Benjamin Pierce wrote to Mark Baker in the spring of 1838, commenting not only on Albert’s talents, but also on the potential of his younger brother, George, who had come for a brief visit: “Sir your son the lawyer . . . [is] a young man of . . . correct habbits & gentlemanly deportment, a strict attendant of public worship when his health will admit.” Of the younger brother he wrote, “I think him a young gentleman of fine tallents well informed & of much promise.”15
Franklin Pierce’s solicitude for his parents’ well-being, and his strong reliance on Albert, characterize the correspondence between the two men. When Franklin received news of the death of his mother in December 1838, he wrote to Albert: “Do pass all the time you can with my dear father & omit nothing which will contribute to his comfort. . . .”16
Benjamin Pierce’s own letters to relatives and friends in his later years show how much his patriotic fervor still motivated him. For example, in 1838 he wrote to John Wingate Weeks, a former Congressman and fellow Jacksonian: “My heart is full of warm Desire that the Country that Was purchased by Toil privation & the afusion of Blood Should [not] be Disposed of for a [less] price. . . .”17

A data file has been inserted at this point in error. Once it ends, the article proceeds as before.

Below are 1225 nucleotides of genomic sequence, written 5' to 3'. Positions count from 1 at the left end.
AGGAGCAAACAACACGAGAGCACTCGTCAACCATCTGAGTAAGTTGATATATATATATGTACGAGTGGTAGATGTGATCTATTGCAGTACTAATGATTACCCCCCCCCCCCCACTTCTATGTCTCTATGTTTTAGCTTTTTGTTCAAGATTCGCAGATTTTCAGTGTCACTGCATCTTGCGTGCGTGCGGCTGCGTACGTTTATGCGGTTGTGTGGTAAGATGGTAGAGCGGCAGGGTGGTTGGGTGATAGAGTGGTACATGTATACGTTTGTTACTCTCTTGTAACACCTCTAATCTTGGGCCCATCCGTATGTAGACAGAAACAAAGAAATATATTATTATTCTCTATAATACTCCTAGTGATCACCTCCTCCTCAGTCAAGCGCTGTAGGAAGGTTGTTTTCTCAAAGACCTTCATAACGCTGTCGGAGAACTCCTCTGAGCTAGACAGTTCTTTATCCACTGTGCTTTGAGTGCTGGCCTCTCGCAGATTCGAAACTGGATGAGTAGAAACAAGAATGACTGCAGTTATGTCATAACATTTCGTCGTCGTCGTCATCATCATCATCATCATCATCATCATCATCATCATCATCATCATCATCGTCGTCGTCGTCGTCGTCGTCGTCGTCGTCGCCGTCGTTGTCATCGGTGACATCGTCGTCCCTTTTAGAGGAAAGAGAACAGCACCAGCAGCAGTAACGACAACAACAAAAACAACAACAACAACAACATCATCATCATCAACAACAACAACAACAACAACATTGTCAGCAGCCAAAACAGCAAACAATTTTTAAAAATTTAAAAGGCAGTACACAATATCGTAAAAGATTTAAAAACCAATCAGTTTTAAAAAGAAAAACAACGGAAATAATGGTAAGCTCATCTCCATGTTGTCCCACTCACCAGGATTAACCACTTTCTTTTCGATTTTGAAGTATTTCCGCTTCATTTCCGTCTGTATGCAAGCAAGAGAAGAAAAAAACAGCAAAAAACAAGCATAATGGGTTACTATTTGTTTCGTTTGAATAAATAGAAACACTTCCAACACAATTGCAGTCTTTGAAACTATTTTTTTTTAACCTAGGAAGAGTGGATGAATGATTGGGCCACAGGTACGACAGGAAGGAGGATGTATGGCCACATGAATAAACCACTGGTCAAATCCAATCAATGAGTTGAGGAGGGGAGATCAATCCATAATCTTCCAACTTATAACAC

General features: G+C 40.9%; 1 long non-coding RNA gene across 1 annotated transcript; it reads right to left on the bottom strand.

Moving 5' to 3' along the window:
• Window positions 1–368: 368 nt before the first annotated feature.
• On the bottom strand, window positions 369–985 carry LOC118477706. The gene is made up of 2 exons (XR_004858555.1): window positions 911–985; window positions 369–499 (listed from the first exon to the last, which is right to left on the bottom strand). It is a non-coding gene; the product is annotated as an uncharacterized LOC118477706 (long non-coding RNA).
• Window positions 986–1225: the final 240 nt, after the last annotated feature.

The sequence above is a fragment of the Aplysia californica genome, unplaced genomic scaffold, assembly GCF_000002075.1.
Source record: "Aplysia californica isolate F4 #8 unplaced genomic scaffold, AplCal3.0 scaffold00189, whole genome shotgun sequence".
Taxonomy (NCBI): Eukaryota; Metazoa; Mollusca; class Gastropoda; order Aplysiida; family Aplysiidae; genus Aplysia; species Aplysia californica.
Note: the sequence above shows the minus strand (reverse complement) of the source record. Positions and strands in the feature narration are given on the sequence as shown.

Governor Pierce was well known for keeping memories of the Revolutionary War alive. On Christmas day 1824, he had hosted a gathering of fellow veterans of the war at his home—along the route between Keene and Concord.18 The men enjoyed a meal and gave speeches, praising the values that had enabled the nation to prosper. In notes for a toast, the general described April 19, 1775, as “the first flash of the American true fire, which never ceased to blaze till she was acknowledged free and independent.”19
In January 1839, Franklin wrote Albert, asking about notes he had taken of his father’s recollections: “Are they preserved? If not, will you take them again, especially incidents of the Revolution—what battles he was engaged in. . . .”20
While Albert did record the elder Pierce’s memories, he apparently was not keeping up with Franklin’s appetite for news from the home front. Franklin often asked him to write more frequently.21 In one letter ending with such a request, Franklin wrote of his father: “He has been a truly extraordinary man. . . .”22